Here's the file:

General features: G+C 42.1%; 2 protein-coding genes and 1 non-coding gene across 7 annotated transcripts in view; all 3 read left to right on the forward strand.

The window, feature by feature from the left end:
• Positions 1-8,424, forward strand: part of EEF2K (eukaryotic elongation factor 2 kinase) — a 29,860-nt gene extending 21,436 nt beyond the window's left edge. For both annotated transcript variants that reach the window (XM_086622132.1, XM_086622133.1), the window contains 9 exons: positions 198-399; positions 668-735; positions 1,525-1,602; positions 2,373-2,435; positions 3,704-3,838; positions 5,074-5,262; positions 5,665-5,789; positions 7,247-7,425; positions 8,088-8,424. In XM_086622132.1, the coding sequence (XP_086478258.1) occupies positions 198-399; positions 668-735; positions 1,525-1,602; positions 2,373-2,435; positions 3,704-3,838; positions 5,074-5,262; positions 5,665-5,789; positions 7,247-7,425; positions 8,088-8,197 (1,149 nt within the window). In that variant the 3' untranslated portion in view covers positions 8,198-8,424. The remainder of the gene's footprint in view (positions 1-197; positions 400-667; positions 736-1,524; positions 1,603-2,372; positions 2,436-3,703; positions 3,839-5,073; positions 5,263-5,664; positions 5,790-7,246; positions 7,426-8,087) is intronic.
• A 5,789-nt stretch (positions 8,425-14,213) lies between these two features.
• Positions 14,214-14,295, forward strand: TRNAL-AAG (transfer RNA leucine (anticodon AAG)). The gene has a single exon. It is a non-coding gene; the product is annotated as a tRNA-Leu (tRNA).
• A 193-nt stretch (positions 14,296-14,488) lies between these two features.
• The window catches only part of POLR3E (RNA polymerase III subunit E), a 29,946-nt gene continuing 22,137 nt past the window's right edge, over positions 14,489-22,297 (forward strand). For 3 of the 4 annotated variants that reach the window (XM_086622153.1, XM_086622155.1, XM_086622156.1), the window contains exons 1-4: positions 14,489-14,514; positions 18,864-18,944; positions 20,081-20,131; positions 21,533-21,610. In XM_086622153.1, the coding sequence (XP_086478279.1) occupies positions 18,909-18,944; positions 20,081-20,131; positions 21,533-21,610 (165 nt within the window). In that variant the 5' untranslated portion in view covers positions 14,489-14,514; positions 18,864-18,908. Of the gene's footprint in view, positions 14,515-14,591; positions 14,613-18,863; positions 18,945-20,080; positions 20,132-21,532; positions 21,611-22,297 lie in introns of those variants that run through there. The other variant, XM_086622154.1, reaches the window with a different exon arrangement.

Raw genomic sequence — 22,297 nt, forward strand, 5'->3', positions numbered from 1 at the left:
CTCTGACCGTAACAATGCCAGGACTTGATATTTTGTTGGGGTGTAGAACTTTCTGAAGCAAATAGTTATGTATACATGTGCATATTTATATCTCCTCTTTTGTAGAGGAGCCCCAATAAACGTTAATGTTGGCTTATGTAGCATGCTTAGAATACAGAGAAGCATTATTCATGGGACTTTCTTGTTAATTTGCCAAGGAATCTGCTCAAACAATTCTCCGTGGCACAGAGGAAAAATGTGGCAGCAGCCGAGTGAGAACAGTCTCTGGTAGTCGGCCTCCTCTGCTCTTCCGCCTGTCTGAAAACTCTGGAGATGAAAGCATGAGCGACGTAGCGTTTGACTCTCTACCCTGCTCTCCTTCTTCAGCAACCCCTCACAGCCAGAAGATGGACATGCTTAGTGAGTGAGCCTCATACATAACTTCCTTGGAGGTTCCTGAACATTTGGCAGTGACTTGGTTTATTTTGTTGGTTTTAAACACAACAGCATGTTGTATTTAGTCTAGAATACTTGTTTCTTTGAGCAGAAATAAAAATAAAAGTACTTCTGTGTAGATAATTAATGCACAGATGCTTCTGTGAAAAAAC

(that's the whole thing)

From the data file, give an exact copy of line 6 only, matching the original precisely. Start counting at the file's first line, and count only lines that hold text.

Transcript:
• A 193-nt stretch (positions 14,296-14,488) lies between these two features.